By Gustav Eckstein. Harper and Brothers, 1931, Second Printing

E. B. Vedder
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Dr. Eckstein has presented a notable biography, undoubtedly one of the best of the year. Biographies fall into two classes, the first which can find no faults in its hero, and the second which presents the living man with both his virtues and failings. This biography belongs to the latter class.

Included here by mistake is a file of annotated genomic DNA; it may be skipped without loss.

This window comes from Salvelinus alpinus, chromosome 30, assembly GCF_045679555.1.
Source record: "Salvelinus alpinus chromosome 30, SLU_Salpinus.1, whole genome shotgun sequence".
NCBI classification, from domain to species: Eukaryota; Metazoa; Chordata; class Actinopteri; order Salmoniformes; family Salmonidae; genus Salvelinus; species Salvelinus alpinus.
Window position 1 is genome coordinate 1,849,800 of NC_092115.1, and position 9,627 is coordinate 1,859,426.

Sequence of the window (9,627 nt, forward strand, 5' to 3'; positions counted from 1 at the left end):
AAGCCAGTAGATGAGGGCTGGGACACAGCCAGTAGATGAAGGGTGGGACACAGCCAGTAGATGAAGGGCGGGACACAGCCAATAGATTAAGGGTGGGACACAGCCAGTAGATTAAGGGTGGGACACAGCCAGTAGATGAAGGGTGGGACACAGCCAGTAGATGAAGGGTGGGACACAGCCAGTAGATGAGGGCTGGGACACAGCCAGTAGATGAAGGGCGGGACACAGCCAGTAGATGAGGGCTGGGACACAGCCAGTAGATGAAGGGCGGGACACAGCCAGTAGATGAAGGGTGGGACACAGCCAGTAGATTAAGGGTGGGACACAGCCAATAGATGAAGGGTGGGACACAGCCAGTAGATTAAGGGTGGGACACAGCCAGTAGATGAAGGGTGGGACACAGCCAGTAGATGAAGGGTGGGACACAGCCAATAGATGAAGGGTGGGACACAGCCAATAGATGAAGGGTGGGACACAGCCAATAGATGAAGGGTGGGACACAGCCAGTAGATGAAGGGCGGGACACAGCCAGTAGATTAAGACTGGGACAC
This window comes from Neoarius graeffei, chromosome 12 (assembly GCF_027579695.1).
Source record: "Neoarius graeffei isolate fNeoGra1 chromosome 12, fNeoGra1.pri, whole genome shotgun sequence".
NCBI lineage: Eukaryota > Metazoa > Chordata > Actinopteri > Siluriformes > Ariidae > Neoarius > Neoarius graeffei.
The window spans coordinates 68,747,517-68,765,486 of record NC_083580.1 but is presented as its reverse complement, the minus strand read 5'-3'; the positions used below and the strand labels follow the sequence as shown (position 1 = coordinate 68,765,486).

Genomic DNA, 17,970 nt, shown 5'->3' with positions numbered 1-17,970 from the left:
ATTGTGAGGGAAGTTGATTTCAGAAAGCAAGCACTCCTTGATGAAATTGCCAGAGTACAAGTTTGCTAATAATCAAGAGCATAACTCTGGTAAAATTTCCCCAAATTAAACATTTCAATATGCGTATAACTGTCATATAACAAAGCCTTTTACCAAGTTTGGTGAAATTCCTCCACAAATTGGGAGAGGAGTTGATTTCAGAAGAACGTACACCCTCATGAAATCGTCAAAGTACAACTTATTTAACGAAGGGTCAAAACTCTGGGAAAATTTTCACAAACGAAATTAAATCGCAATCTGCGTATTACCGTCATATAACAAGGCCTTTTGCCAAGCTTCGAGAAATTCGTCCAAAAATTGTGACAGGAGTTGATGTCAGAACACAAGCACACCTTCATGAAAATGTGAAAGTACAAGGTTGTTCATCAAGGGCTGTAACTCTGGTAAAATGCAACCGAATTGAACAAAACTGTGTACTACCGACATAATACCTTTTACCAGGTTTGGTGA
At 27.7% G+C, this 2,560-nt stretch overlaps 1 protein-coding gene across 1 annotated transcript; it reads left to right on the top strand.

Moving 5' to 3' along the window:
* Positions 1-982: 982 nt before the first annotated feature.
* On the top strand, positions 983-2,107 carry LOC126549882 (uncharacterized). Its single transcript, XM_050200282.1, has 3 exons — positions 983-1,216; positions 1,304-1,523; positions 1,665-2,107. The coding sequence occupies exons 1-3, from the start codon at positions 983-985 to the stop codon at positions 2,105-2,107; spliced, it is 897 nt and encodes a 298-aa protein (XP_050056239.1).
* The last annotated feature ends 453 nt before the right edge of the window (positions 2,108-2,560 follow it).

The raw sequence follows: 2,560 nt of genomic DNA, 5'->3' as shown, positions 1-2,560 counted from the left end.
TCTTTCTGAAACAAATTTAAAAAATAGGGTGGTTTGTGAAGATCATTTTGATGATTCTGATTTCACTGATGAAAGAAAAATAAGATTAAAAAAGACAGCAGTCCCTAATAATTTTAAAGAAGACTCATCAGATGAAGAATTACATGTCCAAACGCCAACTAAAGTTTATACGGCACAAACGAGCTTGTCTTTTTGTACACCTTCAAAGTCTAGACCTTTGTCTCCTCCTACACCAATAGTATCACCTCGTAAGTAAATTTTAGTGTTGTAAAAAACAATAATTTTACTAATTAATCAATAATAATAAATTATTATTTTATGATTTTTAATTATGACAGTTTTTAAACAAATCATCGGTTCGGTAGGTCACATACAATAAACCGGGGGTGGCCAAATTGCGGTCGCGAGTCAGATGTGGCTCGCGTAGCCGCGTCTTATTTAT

The style of the author is peculiar and often appears disjointed. But on reflection this appears to be true artistry, both depicting the irregular life of Noguchi and capturing the spirit of Japan. The narrative is interspersed with many quotations from Noguchi's letters, illustrating the development of his remarkable personality. As the story unfolds we find that Noguchi was born from the humblest peasant stock, inherited from his mother an ingrained capacity for the hardest labor, together with an alcoholic ne'er-do-well strain from his father. As a result his early life was a queer jumble of alternating periods of passionate work and dissipation.

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